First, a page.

Poets in wartime

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A walk in the park

Sunday afternoon, summer, sunny, almost
clammy, the little hand stretched up for
companionship, security across the generations.
The Shrine seemed to get in the way as we walked
up the hill to the Botanical Gardens, all lush
green and refreshed after the heavy mid-week rain.
And so it was, happy families, ice creams, Potter
children's playground, wriggling children
congregating in their uncoordinated steps up the
flowing stream, like insects at a creek. Eventually
it came, on the way home, gently. He and I were
thanked for taking off our hats as we entered
at the top of the steep steps of the Shrine,
the solemn darkness of the main columned space,
the light streaming in past bas reliefs of war, bravery
and valour from an earlier age. Outside it was the simple
questions about war and death and injury. Somehow
the answers did not fit the logic of the four-year-old.
Down at the bronze 'Cobbers' sculpture, death
and life became clearer and muddier. This week
unable to sleep he walked in on the news and
the war in Afghanistan, but was swiftly ushered
away; too much reality in one week.

Tony London

 

Those who stayed behind: an ANZAC poem

We are those who remain, once callow now bent in weariness
Life's breath no longer robust
The single purpose once so clear, now confused
Our futures so simple but overthrown

Cowering in sacred fields, ducking the booming retorts from those murderous
machines we cradled our weeping brothers
We miss not the cloying sludge, the stench, the bleak resignation
Your ultimate gift is not lost in a fluttering of years

O for a day without comrades bloody fallen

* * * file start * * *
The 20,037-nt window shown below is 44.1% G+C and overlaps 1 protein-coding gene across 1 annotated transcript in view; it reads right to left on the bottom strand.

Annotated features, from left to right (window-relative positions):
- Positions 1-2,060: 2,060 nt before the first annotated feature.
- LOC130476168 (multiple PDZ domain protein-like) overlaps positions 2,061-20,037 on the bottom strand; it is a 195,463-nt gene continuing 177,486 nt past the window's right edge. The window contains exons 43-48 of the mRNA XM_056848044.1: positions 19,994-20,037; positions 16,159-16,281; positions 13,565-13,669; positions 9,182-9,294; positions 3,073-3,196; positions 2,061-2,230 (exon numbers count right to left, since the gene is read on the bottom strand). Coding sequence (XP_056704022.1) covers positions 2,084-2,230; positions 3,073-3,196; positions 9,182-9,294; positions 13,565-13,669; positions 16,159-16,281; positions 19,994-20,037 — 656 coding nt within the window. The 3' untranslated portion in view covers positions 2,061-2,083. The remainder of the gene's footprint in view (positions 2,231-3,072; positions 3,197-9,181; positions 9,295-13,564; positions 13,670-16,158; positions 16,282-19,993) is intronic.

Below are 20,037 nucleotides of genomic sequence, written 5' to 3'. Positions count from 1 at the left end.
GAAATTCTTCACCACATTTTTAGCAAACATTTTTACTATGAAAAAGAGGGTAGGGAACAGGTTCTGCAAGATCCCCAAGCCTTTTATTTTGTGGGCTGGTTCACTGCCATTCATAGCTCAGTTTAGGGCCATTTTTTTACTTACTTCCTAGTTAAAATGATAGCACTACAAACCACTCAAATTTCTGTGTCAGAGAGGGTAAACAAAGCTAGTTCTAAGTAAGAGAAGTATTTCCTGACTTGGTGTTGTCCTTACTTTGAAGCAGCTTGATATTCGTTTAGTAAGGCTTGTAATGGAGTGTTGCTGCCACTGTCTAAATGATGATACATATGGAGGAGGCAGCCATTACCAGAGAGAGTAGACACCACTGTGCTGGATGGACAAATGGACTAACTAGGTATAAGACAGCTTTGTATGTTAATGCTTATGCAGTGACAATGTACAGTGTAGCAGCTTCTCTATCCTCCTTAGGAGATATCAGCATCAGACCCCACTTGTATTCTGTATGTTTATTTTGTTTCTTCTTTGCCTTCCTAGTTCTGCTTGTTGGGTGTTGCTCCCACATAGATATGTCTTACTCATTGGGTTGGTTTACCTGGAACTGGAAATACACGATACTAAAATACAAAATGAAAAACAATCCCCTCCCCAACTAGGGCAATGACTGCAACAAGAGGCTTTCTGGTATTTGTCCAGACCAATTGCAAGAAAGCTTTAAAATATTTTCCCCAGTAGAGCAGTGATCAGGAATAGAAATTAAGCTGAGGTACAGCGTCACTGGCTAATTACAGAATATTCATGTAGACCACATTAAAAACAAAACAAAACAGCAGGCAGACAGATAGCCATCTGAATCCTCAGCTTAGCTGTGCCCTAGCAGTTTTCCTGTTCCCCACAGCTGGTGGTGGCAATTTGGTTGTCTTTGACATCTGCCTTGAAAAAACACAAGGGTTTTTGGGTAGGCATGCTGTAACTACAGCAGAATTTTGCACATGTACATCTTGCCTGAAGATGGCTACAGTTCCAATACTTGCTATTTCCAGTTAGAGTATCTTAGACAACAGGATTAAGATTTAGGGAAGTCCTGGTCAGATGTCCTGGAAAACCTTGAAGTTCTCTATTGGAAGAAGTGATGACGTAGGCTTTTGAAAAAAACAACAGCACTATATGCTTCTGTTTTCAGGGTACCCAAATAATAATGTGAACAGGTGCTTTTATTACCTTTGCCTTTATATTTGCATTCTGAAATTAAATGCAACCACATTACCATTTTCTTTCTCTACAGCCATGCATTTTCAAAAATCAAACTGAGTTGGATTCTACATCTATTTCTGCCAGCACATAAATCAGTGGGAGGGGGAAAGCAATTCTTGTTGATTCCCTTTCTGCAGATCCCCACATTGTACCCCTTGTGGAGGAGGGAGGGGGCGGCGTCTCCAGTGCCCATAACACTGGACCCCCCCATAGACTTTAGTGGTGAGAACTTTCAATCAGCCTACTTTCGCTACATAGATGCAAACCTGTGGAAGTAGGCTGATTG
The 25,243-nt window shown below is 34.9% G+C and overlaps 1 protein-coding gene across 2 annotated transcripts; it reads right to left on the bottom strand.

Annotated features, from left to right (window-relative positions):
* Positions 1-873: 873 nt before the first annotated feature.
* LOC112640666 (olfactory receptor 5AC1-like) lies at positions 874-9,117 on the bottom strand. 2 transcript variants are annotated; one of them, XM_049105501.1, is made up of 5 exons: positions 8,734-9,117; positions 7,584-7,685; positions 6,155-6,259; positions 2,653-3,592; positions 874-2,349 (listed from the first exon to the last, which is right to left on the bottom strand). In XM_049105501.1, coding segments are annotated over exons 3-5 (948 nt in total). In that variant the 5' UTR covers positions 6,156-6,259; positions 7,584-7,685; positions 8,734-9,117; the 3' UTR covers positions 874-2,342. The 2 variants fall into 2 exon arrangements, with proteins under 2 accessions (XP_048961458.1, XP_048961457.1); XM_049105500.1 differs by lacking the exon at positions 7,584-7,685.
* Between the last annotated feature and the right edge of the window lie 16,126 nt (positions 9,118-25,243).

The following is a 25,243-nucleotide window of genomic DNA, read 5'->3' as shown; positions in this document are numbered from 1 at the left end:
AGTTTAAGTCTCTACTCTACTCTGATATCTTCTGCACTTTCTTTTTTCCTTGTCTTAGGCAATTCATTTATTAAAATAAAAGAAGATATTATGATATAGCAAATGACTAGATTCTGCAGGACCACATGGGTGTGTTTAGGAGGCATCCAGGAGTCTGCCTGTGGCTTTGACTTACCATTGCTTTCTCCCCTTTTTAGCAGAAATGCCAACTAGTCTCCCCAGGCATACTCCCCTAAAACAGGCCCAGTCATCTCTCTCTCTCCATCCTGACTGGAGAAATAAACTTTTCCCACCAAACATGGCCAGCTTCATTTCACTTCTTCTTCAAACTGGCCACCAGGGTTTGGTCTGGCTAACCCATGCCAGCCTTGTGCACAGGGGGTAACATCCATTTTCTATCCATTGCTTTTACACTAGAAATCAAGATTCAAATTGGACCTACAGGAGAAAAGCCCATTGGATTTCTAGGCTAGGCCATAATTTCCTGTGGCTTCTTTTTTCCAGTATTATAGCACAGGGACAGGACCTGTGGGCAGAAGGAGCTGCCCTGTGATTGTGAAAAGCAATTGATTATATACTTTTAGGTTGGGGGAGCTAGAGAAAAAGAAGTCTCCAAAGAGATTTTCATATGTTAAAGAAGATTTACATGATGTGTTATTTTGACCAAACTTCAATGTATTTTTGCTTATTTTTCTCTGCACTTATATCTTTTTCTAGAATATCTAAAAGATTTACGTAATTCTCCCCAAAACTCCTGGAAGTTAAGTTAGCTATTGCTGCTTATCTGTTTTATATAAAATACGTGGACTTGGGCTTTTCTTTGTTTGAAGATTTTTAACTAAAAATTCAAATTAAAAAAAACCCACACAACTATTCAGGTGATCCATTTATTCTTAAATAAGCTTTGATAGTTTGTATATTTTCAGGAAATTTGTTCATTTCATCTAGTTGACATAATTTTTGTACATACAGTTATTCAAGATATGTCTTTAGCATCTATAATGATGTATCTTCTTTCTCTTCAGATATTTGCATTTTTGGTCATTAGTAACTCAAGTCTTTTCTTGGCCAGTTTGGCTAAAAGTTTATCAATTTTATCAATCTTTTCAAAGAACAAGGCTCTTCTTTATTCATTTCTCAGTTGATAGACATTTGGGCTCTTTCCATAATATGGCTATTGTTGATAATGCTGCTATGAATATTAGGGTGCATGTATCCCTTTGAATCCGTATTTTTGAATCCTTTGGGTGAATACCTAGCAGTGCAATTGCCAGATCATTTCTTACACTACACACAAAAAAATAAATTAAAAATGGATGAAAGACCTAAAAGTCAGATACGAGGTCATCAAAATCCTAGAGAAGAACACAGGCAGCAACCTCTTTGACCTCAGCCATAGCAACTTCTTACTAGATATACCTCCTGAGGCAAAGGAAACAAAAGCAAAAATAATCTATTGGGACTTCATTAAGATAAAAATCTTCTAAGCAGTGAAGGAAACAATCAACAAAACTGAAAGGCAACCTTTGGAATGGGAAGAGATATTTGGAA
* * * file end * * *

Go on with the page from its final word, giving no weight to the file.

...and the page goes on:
Lovers in guttural grief, shrieking, sobbing
And mothers in stoic dignity, mantillas drawn tight
Our heroic flame, corralled colts brazenly waiting, cruelly snuffed

Have we learned nothing my friend?
Lives torn, bodies twisted and broken, need we ask
Ruing life's slips and trips and misused chances
Lamenting faltering love and starry optimism unfulfilled

John Templeman

 

Poets on strike against another war in the Middle East, 2012

Strike! What else can you do to stop war as a poet
And the prologue to carnage gets going? so bleak coming on
The familiar old tension builds up and the wild surge below it

Turns leaders to strutting and pomp they're ripe to bestow it
The US is bristling with weapons which want for a song
And a strike is about all you can call if you're only a poet

A grenade in your hand? Is there nothing to do but to throw it?
We poets seem slight? but we recognise war-ringing wrong
As the pressure builds up from the energy surging below it

Yes call us all wets but where wickedness speaks then we know it
It's the same human species to which we cling fast and belong
There's not much one can do to stop war as a lesser-known poet

If we put pen to paper with words it might even blow it
Should we try calling 'halt' with a blast of a horn or a gong?
Speechless we'll stand and we'll query the need that's below it
And we'll ask you to ponder a symbol a lone muted poet 

Jill Sutton


Tony KevinTony London is a retired independent school principal. He now divides his time between running an olive grove in WA, volunteering with Tibetans in north India, and writing. 

John Templeman works in the project management and delivery of transport projects. He dabbles in writing as a hobby. 

Jill SuttonJill Sutton is proud to be an amateur and a generalist. She appreciates poets who focus on their global citizenship. 


Topic tags: new australian poems, Anzac Day, war, Afghanistan

 

 

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Existing comments

Thanks to the above poets for therir eloquence.
Poets try to identify feelings that can be indefinable - that paradox of words. There however can be nothing more mournful, sad or searching the sound of a lone bugler on the horn for the last post.
Jenny Esots | 25 April 2012


Enjoy? Humans can be very slow learners, unanswered prayers while children are still suffering.
Sue Anderson | 05 May 2012


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